Evangelist Alveda King on Racial Climate: ‘We’re Just One Race’

By Nancy Flory Published on August 3, 2020

The Stream’s Nancy Flory recently spoke with Evangelist Alveda King, Martin Luther King, Jr’s niece, who also participated in the civil rights movement in the 1960s. Because of her involvement during that time, Evangelist King has a unique perspective on race relations and the racial climate today. Evangelist King, along with writer Ginger Howard, has a book coming out next month called We’re Not Colorblind. Here’s what Evangelist King had to say about what’s happening in America today and what we should do about it.

 

The Stream: I wanted to talk to you about race relations. You come from an activist family. I wanted to get your take on today’s racial climate. Where does this anger come from? Can you speak to that?

Alveda King: Well, the word of God tells us to be angry, and to sin not, because when a nation is not united in Christ and serving God together and repenting, then there is an opportunity for anger to be present without resolution. [When] President Donald John Trump became president, there was a comeback to God to read 2 Chronicles 7:14. Today there are two Scriptures, certainly 2 Chronicles 7:14, and Acts 17:26-28. Of one blood God created all people to live together on the face of the earth, so we are created in the image and likeness of God. When we are in our flesh, or emotions, or wills or minds, [and] our soul [is] without the temperance of the mercy of God in Christ, by the power of the Holy Spirit, then when we have so many disagreements.

The Stream: Can you speak to what you see as the difference between civil rights protests and the protests that we see today?

Alveda King: Well, yes, you may have heard the quote from Martin Luther King, Jr., my uncle. ‘We must learn to live together as brothers,’ I’ll add as sisters, ‘or perish together as fools.’ In the 1960s, I was a teenager. I was a youth organizer. I marched and went to jail for fair housing, open housing, in Louisville, Kentucky. Now at that time, segregation, Jim Crow laws, and all of that were being corrected and revisited. That was part of what we were doing with segregation. That was accepted in America. Slavery was no longer accepted, but segregation was, so even the police officers were arresting black people who tried to vote doing very brutal things to them at that time — to us — because actually [I was] marching and experienced police brutality in those days.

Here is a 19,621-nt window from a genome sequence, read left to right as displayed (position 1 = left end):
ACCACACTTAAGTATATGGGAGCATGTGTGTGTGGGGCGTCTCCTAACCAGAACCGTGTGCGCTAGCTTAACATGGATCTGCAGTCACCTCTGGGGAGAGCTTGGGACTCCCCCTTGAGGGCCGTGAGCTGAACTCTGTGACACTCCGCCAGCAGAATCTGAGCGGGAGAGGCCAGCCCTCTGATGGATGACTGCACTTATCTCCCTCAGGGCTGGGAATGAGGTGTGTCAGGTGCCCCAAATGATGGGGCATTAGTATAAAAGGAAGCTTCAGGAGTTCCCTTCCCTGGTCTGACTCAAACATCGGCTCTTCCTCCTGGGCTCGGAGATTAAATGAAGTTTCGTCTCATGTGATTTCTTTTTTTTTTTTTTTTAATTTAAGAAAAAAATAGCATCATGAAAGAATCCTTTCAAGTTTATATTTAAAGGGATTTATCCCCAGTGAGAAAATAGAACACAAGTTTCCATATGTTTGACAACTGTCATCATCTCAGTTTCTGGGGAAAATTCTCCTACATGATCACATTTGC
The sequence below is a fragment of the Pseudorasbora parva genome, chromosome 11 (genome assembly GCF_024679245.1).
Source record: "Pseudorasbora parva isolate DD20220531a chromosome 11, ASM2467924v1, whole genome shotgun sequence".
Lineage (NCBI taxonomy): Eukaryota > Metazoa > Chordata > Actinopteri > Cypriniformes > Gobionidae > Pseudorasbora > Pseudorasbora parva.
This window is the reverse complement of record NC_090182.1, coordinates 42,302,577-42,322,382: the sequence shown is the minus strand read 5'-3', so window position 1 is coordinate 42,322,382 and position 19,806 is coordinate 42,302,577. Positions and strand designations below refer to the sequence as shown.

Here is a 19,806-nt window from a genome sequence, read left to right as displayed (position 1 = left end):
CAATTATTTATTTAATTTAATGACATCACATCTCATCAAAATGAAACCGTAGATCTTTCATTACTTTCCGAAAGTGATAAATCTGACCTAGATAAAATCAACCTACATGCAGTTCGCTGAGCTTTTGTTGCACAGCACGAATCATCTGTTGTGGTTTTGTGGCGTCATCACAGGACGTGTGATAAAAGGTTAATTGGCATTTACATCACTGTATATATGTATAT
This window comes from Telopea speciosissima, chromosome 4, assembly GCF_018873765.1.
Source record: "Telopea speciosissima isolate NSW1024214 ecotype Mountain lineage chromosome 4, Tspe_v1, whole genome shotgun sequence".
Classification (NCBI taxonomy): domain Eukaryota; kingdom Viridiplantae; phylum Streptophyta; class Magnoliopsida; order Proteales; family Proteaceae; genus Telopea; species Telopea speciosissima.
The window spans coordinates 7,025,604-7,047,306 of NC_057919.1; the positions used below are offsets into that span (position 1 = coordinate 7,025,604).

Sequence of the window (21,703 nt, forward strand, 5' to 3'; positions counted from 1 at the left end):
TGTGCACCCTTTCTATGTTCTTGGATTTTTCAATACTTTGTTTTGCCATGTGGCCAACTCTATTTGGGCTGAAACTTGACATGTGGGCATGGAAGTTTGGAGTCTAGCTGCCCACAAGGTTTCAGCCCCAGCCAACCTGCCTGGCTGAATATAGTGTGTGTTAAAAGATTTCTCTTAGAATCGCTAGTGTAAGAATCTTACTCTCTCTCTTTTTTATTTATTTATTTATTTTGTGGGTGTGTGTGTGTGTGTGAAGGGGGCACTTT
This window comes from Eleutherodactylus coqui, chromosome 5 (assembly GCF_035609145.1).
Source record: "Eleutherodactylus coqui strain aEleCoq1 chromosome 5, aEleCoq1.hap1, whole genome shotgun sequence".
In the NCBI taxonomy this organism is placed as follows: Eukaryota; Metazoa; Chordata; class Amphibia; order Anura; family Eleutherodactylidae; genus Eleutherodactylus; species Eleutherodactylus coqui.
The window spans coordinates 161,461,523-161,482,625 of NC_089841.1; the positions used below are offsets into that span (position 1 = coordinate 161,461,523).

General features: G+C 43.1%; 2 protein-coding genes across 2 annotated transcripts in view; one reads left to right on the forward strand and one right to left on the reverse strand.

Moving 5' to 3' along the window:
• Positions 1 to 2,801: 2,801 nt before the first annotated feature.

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Today, many of those things are illegal in America. When we see the National Guard or the state troopers come out today, they are there to protect all American citizens, not to treat any of us as if we were stuck in classes, and they are trying to keep us safe and protected today. So, that’s one difference where at one time segregation was legal in America. It is not. Earlier, slavery was legal in America. It is not. Today those are not. However, there is another wrong and evil that does exist today. It is still legal to kill little babies in the womb. And so you see a lot of protests there against that. And I’m part of that protecting the sanctity of life. So that’s the difference between the time of slavery in 1800 and the 1900s of Jim Crow and segregation and the 21st century. At least on paper, we all supposed to be treated as equals. But, as long as we’re suppressing that little class of babies in the womb, we have not arrived.

The Stream: What do you see today that concerns you when it comes to race relations?

Alveda King: People just don’t understand that we’re not separate races. There is no white race, black race, red race, yellow race. There is the human race. We are created in the image and likeness of God. Every nation, every tongue, and every tribe. You know, with Darwin, and some of the other socialists saying that there was a superior race and one race is better than other races — all of that was socially engineered. It is not the truth. Science and philosophy agree with God that there is one human race. And so as long as people say, ‘My race needs to get along with your race,’ then that person is a racist. I tell people it’s not even skin color that makes you racist. It’s a lack of understanding that there is only one race and that puts us into a category. We’re human beings of the human race.